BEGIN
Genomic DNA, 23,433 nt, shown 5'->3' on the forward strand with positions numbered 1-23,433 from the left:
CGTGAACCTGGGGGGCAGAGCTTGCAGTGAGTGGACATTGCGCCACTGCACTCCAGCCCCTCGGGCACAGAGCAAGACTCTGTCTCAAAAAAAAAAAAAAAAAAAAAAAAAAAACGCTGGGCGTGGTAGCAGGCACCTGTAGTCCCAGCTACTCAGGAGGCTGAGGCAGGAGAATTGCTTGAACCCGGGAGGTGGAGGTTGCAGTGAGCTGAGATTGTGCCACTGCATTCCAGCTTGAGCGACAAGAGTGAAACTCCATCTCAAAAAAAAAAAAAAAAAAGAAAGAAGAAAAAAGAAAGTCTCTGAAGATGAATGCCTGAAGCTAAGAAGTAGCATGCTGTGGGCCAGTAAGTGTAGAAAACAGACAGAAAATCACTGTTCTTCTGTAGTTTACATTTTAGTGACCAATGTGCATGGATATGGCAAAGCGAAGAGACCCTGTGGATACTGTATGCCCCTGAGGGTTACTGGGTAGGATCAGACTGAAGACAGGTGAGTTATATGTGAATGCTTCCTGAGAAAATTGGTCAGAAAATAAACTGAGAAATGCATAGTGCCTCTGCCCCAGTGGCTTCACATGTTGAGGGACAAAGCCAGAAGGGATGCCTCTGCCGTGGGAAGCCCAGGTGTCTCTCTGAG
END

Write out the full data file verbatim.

Genomic DNA, 23,433 nt, shown 5'->3' on the forward strand with positions numbered 1-23,433 from the left:
CGTGAACCTGGGGGGCAGAGCTTGCAGTGAGTGGACATTGCGCCACTGCACTCCAGCCCCTCGGGCACAGAGCAAGACTCTGTCTCAAAAAAAAAAAAAAAAAAAAAAAAAAAACGCTGGGCGTGGTAGCAGGCACCTGTAGTCCCAGCTACTCAGGAGGCTGAGGCAGGAGAATTGCTTGAACCCGGGAGGTGGAGGTTGCAGTGAGCTGAGATTGTGCCACTGCATTCCAGCTTGAGCGACAAGAGTGAAACTCCATCTCAAAAAAAAAAAAAAAAAAGAAAGAAGAAAAAAGAAAGTCTCTGAAGATGAATGCCTGAAGCTAAGAAGTAGCATGCTGTGGGCCAGTAAGTGTAGAAAACAGACAGAAAATCACTGTTCTTCTGTAGTTTACATTTTAGTGACCAATGTGCATGGATATGGCAAAGCGAAGAGACCCTGTGGATACTGTATGCCCCTGAGGGTTACTGGGTAGGATCAGACTGAAGACAGGTGAGTTATATGTGAATGCTTCCTGAGAAAATTGGTCAGAAAATAAACTGAGAAATGCATAGTGCCTCTGCCCCAGTGGCTTCACATGTTGAGGGACAAAGCCAGAAGGGATGCCTCTGCCGTGGGAAGCCCAGGTGTCTCTCTGAG